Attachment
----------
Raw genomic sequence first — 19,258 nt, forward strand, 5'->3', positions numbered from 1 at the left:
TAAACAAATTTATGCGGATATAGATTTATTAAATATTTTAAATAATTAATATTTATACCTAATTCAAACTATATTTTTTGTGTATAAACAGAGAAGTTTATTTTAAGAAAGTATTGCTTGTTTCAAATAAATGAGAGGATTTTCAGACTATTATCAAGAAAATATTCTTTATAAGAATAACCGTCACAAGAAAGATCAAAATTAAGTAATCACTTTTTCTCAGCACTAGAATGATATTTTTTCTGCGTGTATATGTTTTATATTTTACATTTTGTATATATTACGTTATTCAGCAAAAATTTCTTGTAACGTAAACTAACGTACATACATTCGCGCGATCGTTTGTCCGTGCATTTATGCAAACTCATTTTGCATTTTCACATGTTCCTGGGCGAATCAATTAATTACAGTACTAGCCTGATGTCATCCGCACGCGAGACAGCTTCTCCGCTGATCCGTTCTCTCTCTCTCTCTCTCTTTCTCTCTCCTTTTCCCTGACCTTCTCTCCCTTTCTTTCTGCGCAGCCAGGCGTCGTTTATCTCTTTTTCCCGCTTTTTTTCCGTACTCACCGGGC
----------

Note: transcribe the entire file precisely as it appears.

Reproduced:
Raw genomic sequence first — 19,258 nt, forward strand, 5'->3', positions numbered from 1 at the left:
TAAACAAATTTATGCGGATATAGATTTATTAAATATTTTAAATAATTAATATTTATACCTAATTCAAACTATATTTTTTGTGTATAAACAGAGAAGTTTATTTTAAGAAAGTATTGCTTGTTTCAAATAAATGAGAGGATTTTCAGACTATTATCAAGAAAATATTCTTTATAAGAATAACCGTCACAAGAAAGATCAAAATTAAGTAATCACTTTTTCTCAGCACTAGAATGATATTTTTTCTGCGTGTATATGTTTTATATTTTACATTTTGTATATATTACGTTATTCAGCAAAAATTTCTTGTAACGTAAACTAACGTACATACATTCGCGCGATCGTTTGTCCGTGCATTTATGCAAACTCATTTTGCATTTTCACATGTTCCTGGGCGAATCAATTAATTACAGTACTAGCCTGATGTCATCCGCACGCGAGACAGCTTCTCCGCTGATCCGTTCTCTCTCTCTCTCTCTCTTTCTCTCTCCTTTTCCCTGACCTTCTCTCCCTTTCTTTCTGCGCAGCCAGGCGTCGTTTATCTCTTTTTCCCGCTTTTTTTCCGTACTCACCGGGC